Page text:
A key point of the demand curve is that it slopes downwards. That is at a lower price, the quantity demanded is greater. That should be pretty intuitive. When the price of something falls, people want more of it. But we'll say a little bit more about that in a few minutes. We're going to be dealing with demand curves throughout the course, so it's very important that you be comfortable with reading them. In fact they can be read in two different ways.

The first method, the horizontal method, is the one I've already shown you. It says for example, at a price of \$55 per barrel, we read horizontally over to the demand curve and down to find that at that price consumers are willing and able to purchase five million barrels of oil per day. At a price of \$5 per barrel, consumers are willing and able to purchase 50 million barrels of oil per day.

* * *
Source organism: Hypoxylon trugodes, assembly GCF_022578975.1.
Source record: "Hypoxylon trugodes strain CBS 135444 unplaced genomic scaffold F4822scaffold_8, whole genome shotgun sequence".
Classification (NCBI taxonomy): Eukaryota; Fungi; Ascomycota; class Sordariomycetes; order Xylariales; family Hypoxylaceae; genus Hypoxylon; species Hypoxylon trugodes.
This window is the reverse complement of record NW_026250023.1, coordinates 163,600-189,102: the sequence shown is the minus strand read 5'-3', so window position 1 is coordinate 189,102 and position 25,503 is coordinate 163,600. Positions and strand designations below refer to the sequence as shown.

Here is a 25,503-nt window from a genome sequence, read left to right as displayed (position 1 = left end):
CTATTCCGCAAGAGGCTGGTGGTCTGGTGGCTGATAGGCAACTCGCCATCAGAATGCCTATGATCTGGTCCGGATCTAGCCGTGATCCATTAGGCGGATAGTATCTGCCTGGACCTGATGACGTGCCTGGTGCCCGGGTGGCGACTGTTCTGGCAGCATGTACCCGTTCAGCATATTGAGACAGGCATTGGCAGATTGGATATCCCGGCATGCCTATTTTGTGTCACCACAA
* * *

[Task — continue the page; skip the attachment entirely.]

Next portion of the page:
The second way of reading the demand curve, the vertical method, begins at the bottom and works its way up. It tells us the maximum price that buyers are willing to pay for a particular unit of oil. We pick a quantity along the horizontal axis and we say for this quantity, for the fifth million barrel of oil, what is the maximum amount consumers are willing to pay? We read vertically up to the demand curve. We find that for the fifth million barrel of oil, consumers are willing to pay at most \$55 for that barrel of oil. Similarly, pick another quantity. For the 25th million barrel of oil, consumer are willing to pay for that barrel at most \$20. Both the horizontal reading and the vertical reading of the demand curve are useful. For some problems, it's easier to solve the problem using the horizontal reading. For other problems, it's easier to solve using the vertical reading. It's important that you'd be comfortable with both ways of reading the demand curve.